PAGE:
How does healthcare work in Belgium?

Great question!

Healthcare is partially funded through the social security contributions that you pay on your salary. This will cover 50-75% of your cost of treatment. Though this rises to 80% when it comes to prescription medication.

You can sign up to state-sponsored health insurance, commonly known as your mutualité or mutualiteit, which will let you claim some of your costs back. If you’re not a fan of paying part of your medical costs, you can take up private health insurance to cover all of the costs.

Once you have this in place, you’re covered for trips to the doctor, hospital and dental care. You’ll also receive maternity care as part of the insurance, provided that you have been insured for a qualifying period of time before becoming pregnant.

Applying for public health insurance

This is the easy bit. As the public health insurance is paid from your salary, your employer will do much of this for you. If not, then you will need to register yourself at your local social security office.

The only thing you need is an eID card, which you will receive as part of your visa application. You may then select one of the public health insurance companies to use. There’s little difference between them all. They mostly are formed around a specific political or religious group.

Note that, if your employer is handling the health insurance process for you, it’s common for them to sign you up to the company which they work with. But, as mentioned, all mutualities are reliable.

Taking private health insurance

If you prefer to have all costs covered, or have a pre-existing condition, it’s worth considering taking out private health insurance. This may cover your medical costs completely, giving you peace of mind around your health.

It’s worth asking your employer if they offer private health cover, so be sure to check before you sign-up yourself.

As with any insurance, there are many providers, and we recommend check to ensure which providers meet your needs. Some, for example, offer family plans to cover your spouse and children, whilst others offer international cover. Ideal if your job sees you travelling regularly.

What about this Zorgkas thing?

If you’ve been in Belgium a while, you might have found a bill for the Zorgkas landing on your doormat. But what is it and do you have to pay? In a word: yes.

In Flanders (not Brussels or Wallonia), all persons aged 25 and over must pay an annual contribution of €62 to the Zorgkas, or Vlaamse Zorgverzekering. It is not an optional thing.

This payment is additional to your own contributions to the mutualité and goes towards paying healthcare costs for those who aren’t able to or who need additional support. Think of the elderly, people who are chronically ill or those with additional care or mobility needs.

What’s next?

With all of your insurances and documents in place, it’s time to choose a family doctor and a dentist. It’s even possible, if you want, to register with multiple doctors, though you will need to pick one to hold your records.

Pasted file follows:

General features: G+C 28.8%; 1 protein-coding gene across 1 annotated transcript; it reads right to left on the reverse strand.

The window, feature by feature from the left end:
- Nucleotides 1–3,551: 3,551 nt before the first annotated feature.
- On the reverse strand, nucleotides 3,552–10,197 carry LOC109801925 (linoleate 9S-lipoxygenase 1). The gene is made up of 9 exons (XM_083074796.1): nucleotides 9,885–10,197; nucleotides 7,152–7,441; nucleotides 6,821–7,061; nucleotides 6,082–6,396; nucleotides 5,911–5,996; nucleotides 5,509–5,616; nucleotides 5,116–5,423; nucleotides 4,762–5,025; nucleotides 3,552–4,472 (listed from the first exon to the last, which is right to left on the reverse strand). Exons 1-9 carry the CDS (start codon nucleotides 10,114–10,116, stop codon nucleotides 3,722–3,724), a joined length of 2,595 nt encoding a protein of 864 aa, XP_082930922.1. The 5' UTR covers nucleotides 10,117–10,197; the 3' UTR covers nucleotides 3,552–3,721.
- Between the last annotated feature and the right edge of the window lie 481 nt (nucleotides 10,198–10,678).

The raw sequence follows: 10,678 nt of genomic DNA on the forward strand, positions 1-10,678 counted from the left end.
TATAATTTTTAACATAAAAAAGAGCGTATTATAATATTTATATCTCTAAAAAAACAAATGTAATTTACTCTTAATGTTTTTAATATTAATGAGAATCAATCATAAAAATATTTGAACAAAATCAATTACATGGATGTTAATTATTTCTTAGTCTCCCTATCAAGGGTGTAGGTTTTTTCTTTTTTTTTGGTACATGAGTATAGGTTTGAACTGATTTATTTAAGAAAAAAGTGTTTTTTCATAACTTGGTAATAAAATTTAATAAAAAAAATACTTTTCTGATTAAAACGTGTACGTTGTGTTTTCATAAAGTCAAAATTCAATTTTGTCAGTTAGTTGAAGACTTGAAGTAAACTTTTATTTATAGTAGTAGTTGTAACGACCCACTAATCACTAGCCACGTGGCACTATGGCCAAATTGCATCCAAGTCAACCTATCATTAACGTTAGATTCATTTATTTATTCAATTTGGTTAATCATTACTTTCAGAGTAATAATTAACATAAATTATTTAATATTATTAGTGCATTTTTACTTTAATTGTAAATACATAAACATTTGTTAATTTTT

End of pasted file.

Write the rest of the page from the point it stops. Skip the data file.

You can find doctors on the Golden Pages website, though we would suggest asking colleagues or friends for recommendations. It’s common practice for you then to have an initial consult with your new doctor, just to ensure that you’re happy with them.

Where it’s fairly easy to find a GP local to you, dentists tend to have waiting lists for new patients, so try and register as soon as you arrive. It’s no fun trying to find a dentist when that sore tooth is playing up.

Accessing services

With all of your insurances in place, you’re ready to go. Most doctors work on an appointment system, though some do permit walk-ins, on a first come, first served, basis.

To access medical services, you need only present your eID card. From there, the provider can check the insurances that you have.

As a rule, you will need to pay for treatment at the point of consultation. These costs may then be claimed from your insurance provider, less any deductible. Just ensure to get and keep your receipt from the treatment, as you will need to submit this to your insurance provider with any claim for reimbursement.

Mental Health Services

And of course, sometimes it really is just a case of feeling a little lost and lonely in your adopted home country. Being able to talk to someone can make all the difference when you’re feeling anxious, are struggling to adapt to your new life abroad, or if the kids are playing up.

CHS, the Community Help Service, has a free 24hr anonymous helpline staffed by highly trained volunteers as well as an expert professional team of psychologists, psychotherapists, psychoanalysts, and coaches. Help is only a phone call away.

With that, you’re all setup for healthcare in Belgium.

Of course, we wish you good health and hope you never need it! If you hit any issues with setting up your healthcare, we’d recommend speaking to one of our members. Our relocation specialists are experts in helping people like you move to Belgium and settle in. You can find a list of all our members here.

ABRA Members CM and Partena Business & Expats are both national health insurance providers, or mutualités.

Whereas ABRA Members Expat & Co and Vanbreda Eurinsurances offer private health plans especially designed to meet expat needs.

 

 

 

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